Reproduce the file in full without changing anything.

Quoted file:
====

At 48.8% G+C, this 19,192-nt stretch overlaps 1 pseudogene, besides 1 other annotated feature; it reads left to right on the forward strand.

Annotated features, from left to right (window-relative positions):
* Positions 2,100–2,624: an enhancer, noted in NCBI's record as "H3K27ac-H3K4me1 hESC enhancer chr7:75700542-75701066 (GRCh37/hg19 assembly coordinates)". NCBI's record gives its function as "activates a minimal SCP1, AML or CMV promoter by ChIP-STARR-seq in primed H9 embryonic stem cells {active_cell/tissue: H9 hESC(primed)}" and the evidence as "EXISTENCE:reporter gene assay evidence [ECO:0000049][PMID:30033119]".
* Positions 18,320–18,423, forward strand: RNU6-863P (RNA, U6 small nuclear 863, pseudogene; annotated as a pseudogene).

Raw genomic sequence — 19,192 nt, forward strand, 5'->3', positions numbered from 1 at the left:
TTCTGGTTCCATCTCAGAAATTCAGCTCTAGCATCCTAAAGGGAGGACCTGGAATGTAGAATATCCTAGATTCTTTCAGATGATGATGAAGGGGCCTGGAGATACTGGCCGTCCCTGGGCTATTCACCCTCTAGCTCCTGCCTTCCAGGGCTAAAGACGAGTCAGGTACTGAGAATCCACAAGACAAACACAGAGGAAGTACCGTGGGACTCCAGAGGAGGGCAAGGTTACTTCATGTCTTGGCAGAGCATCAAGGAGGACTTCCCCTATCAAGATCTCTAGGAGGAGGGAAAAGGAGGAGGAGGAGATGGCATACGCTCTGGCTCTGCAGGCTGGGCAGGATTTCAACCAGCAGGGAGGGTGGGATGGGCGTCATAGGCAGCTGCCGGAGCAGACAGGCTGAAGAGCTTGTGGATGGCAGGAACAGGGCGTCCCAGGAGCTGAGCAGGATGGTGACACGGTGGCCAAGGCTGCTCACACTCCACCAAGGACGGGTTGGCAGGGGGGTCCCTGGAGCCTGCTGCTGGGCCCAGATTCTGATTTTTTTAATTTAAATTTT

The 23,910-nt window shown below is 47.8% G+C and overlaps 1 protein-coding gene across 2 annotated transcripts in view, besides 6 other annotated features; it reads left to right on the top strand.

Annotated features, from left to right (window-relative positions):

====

At 48.8% G+C, this 19,192-nt stretch overlaps 1 pseudogene, besides 1 other annotated feature; it reads left to right on the forward strand.

Annotated features, from left to right (window-relative positions):
* Positions 2,100–2,624: an enhancer, noted in NCBI's record as "H3K27ac-H3K4me1 hESC enhancer chr7:75700542-75701066 (GRCh37/hg19 assembly coordinates)". NCBI's record gives its function as "activates a minimal SCP1, AML or CMV promoter by ChIP-STARR-seq in primed H9 embryonic stem cells {active_cell/tissue: H9 hESC(primed)}" and the evidence as "EXISTENCE:reporter gene assay evidence [ECO:0000049][PMID:30033119]".
* Positions 18,320–18,423, forward strand: RNU6-863P (RNA, U6 small nuclear 863, pseudogene; annotated as a pseudogene).

Raw genomic sequence — 19,192 nt, forward strand, 5'->3', positions numbered from 1 at the left:
TTCTGGTTCCATCTCAGAAATTCAGCTCTAGCATCCTAAAGGGAGGACCTGGAATGTAGAATATCCTAGATTCTTTCAGATGATGATGAAGGGGCCTGGAGATACTGGCCGTCCCTGGGCTATTCACCCTCTAGCTCCTGCCTTCCAGGGCTAAAGACGAGTCAGGTACTGAGAATCCACAAGACAAACACAGAGGAAGTACCGTGGGACTCCAGAGGAGGGCAAGGTTACTTCATGTCTTGGCAGAGCATCAAGGAGGACTTCCCCTATCAAGATCTCTAGGAGGAGGGAAAAGGAGGAGGAGGAGATGGCATACGCTCTGGCTCTGCAGGCTGGGCAGGATTTCAACCAGCAGGGAGGGTGGGATGGGCGTCATAGGCAGCTGCCGGAGCAGACAGGCTGAAGAGCTTGTGGATGGCAGGAACAGGGCGTCCCAGGAGCTGAGCAGGATGGTGACACGGTGGCCAAGGCTGCTCACACTCCACCAAGGACGGGTTGGCAGGGGGGTCCCTGGAGCCTGCTGCTGGGCCCAGATTCTGATTTTTTTAATTTAAATTTT

The 23,910-nt window shown below is 47.8% G+C and overlaps 1 protein-coding gene across 2 annotated transcripts in view, besides 6 other annotated features; it reads left to right on the top strand.

Annotated features, from left to right (window-relative positions):